..on Tue, Nov 02, 2010 at 03:00:08PM +1300, Douglas Bagnall wrote:
Several months ago, Julian Oliver wrote:
We take great pleasure in announcing that The
Artvertiser source code is now
(finally) available, licensed under the GPLv3.
The Artvertiser is an Improved Reality platform, designed for the live
substitution of advertisements in a video stream with alternative 2D content.
The code was initially developed by Julian Oliver before being significantly
improved by Damian Stewart.
This is another thing I have been meaning to comment on. I haven't
seen the work (and probably never will) but I did look at the code.
The interesting thing about this collaboration is the difference in
their techniques. Damian is a bit of a programmer's programmer. He
cares about internal elegance and correctness, knows his algorithms,
configures rather than integrates, doesn't repeat himself. It's all
exactly right in a 21st century neo-textbook style. Some of his code
even contains comments that make sense. On the other hand, Julian is
the ultimate software bricoleur. His work is structurally precarious,
all found snippets of rare code cobbled together using brazenly
specific glue. Each program is written for an individual computer,
and often tailored for a specific site. His code would conventionally
be called unmaintainable, inexplicable, a mess; but he clearly does
maintain it, so a more accurate term might just be "personal".
Looking at his code reminded me of this:
where Julian celebrates his students' tendency to do things that are
theoretically ridiculous. Without rereading that or providing any
other backup, I claim that the worse a solution is from a technical
viewpoint, the more Julian admires it -- problems that don't need to
exist lead to the most interesting solutions.
What you say is absolutely correct.
I am a completely self taught C/C++ programmer and with these languages I've
always just hacked on things, learning what I need to learn, until they dance
before my eyes, on my computer. It's been great working with Damian as he's a
trained engineer and gave structure to my code where it was completely lacking.
I have only skill to truly think in this way in the Python language really, and
still not to his 'Design Patterns' level of ability. I'm learning a lot
his contributions to The Artvertiser.
All said, while I want to be a stronger C/C++ programmer I do see times where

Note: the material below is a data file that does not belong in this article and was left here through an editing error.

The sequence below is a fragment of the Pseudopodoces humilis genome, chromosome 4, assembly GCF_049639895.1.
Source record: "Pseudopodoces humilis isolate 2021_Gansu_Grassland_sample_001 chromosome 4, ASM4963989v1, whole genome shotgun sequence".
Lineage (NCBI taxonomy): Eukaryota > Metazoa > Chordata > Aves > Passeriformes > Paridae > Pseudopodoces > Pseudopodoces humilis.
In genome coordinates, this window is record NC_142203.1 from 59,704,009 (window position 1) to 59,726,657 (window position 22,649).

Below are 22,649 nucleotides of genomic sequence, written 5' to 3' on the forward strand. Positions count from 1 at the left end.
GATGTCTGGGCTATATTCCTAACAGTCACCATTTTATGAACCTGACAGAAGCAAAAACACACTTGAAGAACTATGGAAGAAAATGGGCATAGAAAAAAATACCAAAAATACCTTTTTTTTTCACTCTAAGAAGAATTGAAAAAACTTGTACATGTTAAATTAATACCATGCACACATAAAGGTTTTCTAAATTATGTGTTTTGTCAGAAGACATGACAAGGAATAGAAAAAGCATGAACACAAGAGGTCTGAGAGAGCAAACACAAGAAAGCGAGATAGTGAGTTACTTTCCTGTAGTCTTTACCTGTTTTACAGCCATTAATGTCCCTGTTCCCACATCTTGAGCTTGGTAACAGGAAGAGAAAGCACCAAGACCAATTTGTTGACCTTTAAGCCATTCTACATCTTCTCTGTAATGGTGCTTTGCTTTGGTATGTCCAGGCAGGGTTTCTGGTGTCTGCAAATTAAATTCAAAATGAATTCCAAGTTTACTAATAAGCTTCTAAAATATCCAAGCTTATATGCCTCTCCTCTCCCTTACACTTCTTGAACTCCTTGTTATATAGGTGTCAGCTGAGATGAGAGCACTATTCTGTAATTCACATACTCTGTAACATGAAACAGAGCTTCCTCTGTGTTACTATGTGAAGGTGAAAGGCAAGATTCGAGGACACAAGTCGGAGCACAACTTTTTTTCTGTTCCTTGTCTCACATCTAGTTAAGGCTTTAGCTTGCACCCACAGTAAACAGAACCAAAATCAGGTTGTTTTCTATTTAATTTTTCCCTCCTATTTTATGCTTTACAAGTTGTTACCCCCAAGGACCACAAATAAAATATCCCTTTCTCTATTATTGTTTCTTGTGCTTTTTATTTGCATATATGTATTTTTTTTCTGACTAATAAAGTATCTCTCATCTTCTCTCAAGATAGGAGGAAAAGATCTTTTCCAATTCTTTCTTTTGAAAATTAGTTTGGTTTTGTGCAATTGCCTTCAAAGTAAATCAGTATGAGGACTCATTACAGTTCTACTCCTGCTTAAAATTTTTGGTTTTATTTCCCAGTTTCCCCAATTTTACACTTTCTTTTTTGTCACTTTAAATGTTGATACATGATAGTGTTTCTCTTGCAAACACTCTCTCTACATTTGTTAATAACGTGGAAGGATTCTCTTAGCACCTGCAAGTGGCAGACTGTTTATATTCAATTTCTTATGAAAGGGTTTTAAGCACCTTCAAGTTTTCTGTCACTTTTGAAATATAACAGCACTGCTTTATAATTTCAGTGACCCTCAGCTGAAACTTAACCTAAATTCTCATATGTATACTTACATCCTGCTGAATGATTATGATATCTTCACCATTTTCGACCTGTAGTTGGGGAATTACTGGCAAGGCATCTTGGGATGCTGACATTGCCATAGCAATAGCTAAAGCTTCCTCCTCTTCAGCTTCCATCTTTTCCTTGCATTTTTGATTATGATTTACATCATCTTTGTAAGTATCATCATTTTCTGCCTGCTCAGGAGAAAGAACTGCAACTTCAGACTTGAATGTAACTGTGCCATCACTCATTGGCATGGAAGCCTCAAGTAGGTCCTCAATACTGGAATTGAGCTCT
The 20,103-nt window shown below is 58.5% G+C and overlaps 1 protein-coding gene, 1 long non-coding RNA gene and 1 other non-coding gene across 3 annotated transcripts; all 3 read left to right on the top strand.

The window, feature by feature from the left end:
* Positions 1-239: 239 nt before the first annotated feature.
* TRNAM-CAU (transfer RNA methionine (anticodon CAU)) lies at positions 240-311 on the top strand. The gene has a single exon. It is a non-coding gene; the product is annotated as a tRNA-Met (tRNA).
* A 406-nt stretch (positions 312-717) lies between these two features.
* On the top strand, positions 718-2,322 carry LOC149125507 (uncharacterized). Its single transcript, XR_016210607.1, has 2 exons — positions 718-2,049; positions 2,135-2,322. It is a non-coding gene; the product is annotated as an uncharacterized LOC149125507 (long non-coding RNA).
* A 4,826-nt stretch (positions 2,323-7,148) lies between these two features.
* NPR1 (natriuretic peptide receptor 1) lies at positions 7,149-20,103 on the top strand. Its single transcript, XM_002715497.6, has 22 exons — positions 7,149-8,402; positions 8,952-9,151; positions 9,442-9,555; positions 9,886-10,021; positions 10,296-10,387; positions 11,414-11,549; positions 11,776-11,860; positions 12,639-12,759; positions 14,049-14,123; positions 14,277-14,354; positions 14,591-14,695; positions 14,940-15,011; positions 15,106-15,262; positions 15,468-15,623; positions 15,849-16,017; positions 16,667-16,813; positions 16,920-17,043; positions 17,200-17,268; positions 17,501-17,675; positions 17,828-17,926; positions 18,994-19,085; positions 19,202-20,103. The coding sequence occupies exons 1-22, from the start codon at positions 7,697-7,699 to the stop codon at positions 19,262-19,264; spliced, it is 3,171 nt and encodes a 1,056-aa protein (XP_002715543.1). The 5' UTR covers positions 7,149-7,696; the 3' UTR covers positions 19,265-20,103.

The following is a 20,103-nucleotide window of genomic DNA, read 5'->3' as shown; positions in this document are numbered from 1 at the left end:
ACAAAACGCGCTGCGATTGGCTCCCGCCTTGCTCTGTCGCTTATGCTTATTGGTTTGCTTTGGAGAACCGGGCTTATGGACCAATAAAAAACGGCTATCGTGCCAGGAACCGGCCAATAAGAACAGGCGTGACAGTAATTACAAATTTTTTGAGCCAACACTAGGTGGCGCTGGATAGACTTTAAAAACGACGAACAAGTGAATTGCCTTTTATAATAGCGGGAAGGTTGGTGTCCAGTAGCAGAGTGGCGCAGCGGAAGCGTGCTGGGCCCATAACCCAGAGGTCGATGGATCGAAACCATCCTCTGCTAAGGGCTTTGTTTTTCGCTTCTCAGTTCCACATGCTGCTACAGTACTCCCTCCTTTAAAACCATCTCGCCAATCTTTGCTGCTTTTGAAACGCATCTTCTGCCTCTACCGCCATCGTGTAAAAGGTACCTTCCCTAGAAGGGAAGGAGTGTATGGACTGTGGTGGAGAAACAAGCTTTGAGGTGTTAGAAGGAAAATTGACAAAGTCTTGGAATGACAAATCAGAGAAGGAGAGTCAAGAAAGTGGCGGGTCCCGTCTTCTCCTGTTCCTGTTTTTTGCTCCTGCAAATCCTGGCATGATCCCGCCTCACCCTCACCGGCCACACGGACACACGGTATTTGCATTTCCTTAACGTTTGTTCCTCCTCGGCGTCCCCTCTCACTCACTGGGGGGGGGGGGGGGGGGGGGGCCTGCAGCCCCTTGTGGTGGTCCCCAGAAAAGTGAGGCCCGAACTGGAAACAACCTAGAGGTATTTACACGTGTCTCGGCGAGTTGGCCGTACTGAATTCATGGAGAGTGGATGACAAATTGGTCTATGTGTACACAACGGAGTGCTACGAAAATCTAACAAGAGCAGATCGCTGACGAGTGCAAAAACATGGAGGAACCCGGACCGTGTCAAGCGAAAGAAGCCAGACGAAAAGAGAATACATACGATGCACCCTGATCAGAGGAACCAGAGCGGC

the hacker strategy is really valuable, where a body of code is approached as a
strange and wild animal whose language you must learn to play with it, inventing
words and gestures where possible. It produces real surprises.
I enjoy working like this, closer to the way I operate during actual network and
system hacking experiments or with strange marriages of code, like my recent
project psWorld. I somehow manage to get results this way, all the while
precarious indeed ;) I guess it's a kind of game for me.
The Artvertiser is a pretty big project now and it does indeed need structure at
this time, something that Damian's provided. When I wrote the first prototypes
it was a cobbled together ("OMG, it works!") project. Now it's actually
distributable.. We'll be posting something here very soon about this!
It would be interesting to see what they came up with
collaborated on something from the start (Damian came late to the
Artvertiser), though I suspect that might prove impossible.
I'm not so sure. Damian and I have spent quite some time working together side
by side the last weeks and I think that we could kick off a C/C++ project from
scratch together. While Damian's been doing much of the implementation on the
Artvertiser recently, we solve technical problems together quite well indeed,
very much on the same proverbial page.
A real C/C++ software architect like Damian could provide frameworks where
bricoleurs and hackers like myself could get on with things like graphics
programming or adding other features, in fact this is very much what
OpenFrameworks, a project he contributes to, is all about..
home: New Zealand
based: Berlin, Germany
currently: Berlin, Germany